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Gates: Afghans Need to Accelerate Stabilization Efforts

Defense Secretary Robert Gates talks to Jim Lehrer about President Obama's decision to deploy 30,000 additional troops to Afghanistan after the new year.

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  • JIM LEHRER:

    And to our interview with Defense Secretary Gates.

    I spoke with him a short time ago at the Capitol.

    Mr. Secretary, welcome.

  • ROBERT GATES:

    Thank you.

  • JIM LEHRER:

    How confident are you that the president's plan for Afghanistan is actually going to work?

  • ROBERT GATES:

    Well, I think that, if the members of his team and he did not believe that it would work, that we would — wouldn't have recommended it to him and he wouldn't have made the decisions.

    Clearly, this is a very difficult, very complex challenge, but we believe this is the best way forward.

  • JIM LEHRER:

    There are many — there are many steps involved in this. And one of them, of course, is, stop the momentum of the Taliban. You think that can be done with 30,000 troops, and along the lines the president has outlined?

  • ROBERT GATES:

    Yes, and in no small part because those 30,000 are joining another 68,000 American troops that are already there, another 44,000 non-U.S. troops. And we expect to get several 1,000 more.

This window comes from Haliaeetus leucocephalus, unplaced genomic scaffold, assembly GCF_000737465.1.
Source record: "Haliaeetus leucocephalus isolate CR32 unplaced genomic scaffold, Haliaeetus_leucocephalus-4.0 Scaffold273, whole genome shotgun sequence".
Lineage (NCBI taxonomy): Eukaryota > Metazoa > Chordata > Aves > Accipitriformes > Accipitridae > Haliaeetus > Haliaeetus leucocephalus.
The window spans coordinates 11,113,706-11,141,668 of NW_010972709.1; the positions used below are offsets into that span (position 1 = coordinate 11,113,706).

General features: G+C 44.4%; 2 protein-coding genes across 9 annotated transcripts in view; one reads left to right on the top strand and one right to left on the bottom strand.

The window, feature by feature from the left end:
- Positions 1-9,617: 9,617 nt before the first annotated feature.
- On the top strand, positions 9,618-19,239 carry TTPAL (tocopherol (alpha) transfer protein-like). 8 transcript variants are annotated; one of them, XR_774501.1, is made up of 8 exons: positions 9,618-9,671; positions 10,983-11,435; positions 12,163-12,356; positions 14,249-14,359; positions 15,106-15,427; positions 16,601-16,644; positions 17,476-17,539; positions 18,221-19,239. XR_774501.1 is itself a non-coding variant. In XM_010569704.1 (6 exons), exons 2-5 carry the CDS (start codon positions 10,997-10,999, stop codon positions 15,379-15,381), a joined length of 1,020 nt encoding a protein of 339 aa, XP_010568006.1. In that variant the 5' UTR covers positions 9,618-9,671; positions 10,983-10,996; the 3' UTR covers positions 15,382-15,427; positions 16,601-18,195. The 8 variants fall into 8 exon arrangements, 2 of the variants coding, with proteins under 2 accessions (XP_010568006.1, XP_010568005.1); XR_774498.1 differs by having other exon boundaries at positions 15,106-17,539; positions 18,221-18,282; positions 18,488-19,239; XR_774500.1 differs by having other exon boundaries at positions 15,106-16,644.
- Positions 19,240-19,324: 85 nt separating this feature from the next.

So, this is a quite considerable force. And General McChrystal, I think, has a lot of confidence that we can reverse the momentum with this.

  • JIM LEHRER:

    And when — when will the total force be on the ground in Afghanistan? In other words, the NATO forces, plus the American forces, when will it all be together and working?

  • ROBERT GATES:

    Well, I can only speak for the American forces at this point.

    The — the first U.S. units will probably begin to flow within a couple of weeks. I signed the deployment orders last night on Air Force One coming back from West Point. And the — the overwhelming majority of the U.S. forces will be in by the end of July, the full force probably the end of August, early September.

  • JIM LEHRER:

    And end of August and total troops on the ground, NATO and U.S.?

  • ROBERT GATES:

    Pretty close to 150,000 — well, excuse me, except that, again, I don't know exactly when the NATO forces, or non-U.S. forces, will be flowing.

    We do have some private commitments. I think there will be some announcements over the next few days. There will be some additional announcements, I expect, of consequence after the London conference in January on Afghanistan.

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